From School Notebook to Published Game: And Yet it Moves
by Deborah M. Fike · 05/19/2009 (6:29 am) · 13 comments
And Yet It Moves is a unique game on a few levels. Unlike most platformers, the world is not limited to a left-to-right linear line. Instead, the player must turn the world clockwise or counterclockwise in 90 degree intervals to progress through the game. This rotation not only affects the player, but objects, like drops of water and branches, as well as living things such as bats and monkeys.
The art style also sets And Yet It Moves apart. The environment was made to look like a collage ripped out of paper, an artistic fantasy world. Each object, plant and animal was ripped out of a photo or movie image and brought to life using current realtime rendering techniques. Every level was designed through a meticulous handmade process, including various back- and foreground layers, making its texture-rich world more interesting to play through.
And finally, this isn't the brain child of a large company or even a start-up indie studio. And Yet It Moves began as a student design project at the Design and Assessment of Technology Institute at the Vienna University of Technology.
See what Broken Rules' project lead Felix Bohatsch has to say about creating this ground-breaking TGB game.
Where did your inspiration for And Yet It Moves come from?From a lot of things: all forms of culture, nature, and the lives we lived. For the art style, we were especially influenced by movies and cartoons, and the gameplay was most likely influenced by all the games we played before.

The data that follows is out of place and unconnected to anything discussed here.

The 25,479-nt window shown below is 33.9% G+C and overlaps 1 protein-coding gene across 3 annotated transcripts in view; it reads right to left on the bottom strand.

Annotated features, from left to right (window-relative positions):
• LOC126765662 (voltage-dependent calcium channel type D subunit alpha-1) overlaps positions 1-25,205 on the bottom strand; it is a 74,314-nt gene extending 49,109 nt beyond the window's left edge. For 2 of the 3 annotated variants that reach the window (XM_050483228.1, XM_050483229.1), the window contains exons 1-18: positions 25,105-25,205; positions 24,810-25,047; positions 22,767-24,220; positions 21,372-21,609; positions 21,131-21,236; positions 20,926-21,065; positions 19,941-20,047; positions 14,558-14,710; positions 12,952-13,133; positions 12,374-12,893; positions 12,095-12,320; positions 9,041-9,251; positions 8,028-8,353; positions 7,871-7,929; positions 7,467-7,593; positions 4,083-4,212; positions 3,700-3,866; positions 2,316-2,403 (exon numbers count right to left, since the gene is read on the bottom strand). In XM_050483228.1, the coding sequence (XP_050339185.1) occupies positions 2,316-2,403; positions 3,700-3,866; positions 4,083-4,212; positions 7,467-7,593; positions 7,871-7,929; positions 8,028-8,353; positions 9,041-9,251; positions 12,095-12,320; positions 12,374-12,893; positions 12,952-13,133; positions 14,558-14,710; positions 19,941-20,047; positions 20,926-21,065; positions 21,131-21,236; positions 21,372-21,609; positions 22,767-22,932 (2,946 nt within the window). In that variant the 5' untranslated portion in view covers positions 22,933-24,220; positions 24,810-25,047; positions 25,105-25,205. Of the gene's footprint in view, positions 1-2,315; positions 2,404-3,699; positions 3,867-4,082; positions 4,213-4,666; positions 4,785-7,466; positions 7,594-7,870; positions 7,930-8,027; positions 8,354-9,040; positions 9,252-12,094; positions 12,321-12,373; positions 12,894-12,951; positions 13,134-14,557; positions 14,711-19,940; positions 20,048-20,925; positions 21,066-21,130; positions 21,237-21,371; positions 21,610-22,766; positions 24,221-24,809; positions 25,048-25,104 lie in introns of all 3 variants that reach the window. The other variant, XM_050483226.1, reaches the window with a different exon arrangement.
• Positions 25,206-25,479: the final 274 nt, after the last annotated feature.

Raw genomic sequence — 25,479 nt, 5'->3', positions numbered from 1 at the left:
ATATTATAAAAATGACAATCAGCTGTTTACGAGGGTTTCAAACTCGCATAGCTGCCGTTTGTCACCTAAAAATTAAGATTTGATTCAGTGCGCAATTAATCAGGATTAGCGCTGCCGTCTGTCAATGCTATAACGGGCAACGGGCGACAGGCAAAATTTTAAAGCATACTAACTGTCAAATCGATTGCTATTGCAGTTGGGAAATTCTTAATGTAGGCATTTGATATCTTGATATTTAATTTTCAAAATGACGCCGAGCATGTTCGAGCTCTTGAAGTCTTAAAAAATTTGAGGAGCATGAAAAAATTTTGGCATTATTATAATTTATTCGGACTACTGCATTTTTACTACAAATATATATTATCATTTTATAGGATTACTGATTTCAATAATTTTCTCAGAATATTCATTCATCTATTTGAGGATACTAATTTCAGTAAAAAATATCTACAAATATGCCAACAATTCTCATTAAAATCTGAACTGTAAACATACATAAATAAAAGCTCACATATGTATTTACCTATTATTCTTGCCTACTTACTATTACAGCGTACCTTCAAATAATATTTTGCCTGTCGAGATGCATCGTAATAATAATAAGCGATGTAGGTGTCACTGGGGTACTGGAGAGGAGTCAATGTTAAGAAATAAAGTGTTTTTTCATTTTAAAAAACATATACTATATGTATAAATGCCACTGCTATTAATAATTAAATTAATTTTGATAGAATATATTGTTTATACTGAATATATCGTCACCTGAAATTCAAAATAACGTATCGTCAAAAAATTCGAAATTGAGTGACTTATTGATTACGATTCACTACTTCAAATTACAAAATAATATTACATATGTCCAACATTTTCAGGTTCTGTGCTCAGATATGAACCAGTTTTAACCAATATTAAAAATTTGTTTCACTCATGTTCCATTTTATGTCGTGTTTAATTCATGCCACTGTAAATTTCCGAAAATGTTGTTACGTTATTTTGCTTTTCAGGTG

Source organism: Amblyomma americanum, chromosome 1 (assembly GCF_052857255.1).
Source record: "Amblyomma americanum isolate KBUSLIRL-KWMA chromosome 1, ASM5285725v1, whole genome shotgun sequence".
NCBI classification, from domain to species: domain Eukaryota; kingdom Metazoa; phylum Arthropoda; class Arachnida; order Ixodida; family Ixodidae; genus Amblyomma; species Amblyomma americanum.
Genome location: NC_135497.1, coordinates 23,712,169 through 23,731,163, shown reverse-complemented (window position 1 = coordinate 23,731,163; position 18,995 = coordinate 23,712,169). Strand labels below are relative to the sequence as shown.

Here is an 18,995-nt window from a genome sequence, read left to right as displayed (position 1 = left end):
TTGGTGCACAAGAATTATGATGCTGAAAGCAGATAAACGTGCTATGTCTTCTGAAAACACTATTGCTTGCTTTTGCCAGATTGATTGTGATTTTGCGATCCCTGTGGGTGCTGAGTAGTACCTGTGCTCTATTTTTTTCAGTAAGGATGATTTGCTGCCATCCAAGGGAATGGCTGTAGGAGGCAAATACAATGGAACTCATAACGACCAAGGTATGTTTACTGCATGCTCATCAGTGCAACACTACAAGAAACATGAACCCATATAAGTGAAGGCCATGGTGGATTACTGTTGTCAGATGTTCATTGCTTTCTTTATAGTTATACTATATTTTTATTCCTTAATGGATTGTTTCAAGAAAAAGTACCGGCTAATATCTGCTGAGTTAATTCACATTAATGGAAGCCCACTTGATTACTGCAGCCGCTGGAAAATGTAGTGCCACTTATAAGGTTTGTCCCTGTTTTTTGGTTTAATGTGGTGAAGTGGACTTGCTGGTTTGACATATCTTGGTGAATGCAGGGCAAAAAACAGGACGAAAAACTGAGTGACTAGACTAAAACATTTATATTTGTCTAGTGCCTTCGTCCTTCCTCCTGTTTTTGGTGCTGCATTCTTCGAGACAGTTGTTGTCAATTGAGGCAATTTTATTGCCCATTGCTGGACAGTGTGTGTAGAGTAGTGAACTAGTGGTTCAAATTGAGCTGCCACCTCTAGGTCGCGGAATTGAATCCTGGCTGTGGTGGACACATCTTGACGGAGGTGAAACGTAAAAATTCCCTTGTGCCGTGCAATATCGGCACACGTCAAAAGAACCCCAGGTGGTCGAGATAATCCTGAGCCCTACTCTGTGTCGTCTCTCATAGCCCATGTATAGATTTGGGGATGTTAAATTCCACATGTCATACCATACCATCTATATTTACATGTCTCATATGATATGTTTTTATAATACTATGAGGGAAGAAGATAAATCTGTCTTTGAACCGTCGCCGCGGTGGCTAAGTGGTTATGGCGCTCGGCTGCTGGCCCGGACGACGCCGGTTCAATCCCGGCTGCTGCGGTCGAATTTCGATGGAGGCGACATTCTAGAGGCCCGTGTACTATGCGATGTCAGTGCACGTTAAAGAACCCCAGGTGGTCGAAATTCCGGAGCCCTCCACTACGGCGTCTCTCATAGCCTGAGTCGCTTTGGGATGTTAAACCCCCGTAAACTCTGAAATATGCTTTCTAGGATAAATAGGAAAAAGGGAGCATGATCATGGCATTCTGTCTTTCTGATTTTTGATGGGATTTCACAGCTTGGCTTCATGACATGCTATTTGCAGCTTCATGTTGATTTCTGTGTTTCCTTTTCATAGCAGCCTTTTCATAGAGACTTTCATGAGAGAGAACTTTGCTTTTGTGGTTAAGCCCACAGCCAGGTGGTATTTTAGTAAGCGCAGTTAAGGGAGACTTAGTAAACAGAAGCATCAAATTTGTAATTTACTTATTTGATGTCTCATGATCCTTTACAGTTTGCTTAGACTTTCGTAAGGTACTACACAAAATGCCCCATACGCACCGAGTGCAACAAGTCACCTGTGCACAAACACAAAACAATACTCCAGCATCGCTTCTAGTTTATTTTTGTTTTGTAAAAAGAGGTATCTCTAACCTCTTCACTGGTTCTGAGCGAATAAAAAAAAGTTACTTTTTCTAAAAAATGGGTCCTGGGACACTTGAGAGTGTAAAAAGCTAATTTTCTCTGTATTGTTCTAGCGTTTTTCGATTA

We like to think that the gameplay of rotating the world makes us stand out from the crowd, although we soon realized that it's our look and feel that gets people interested in And Yet It Moves. Our team lacked a specialized visual game artist, so we looked for a style we liked that we would be able to produce. The roughness and analog feel of a world set in a paper collage provided just what we wanted, without the necessity of 3D artists building it. The same analog approach was also used for the acoustic design of And Yet It Moves. In addition to visual finesse, the world is enriched with homegrown sounds and music, all originating from our sound designer's, Christoph's, voice.
Maybe the biggest inspiration was the confinement to 2D, which our supervisors imposed on us when we started And Yet It Moves as a game concept for a computer science course.
With 90 degree rotation, walls become floors, tunnels may suddenly be used as downward slides and a stone resting on the ground may fall, becoming either a dangerous obstacle or useful object for catapulting.
What was your development progress like?We are a small team of four former computer science students from the Vienna University of Technology. Our small size has kept us very eclectic in our work. In the true independent spirit, each of us made a contribution in each area of And Yet It Moves' development. It is important for us to emphasize that the game design of And Yet It Moves was a team effort, with all four of us heavily involved.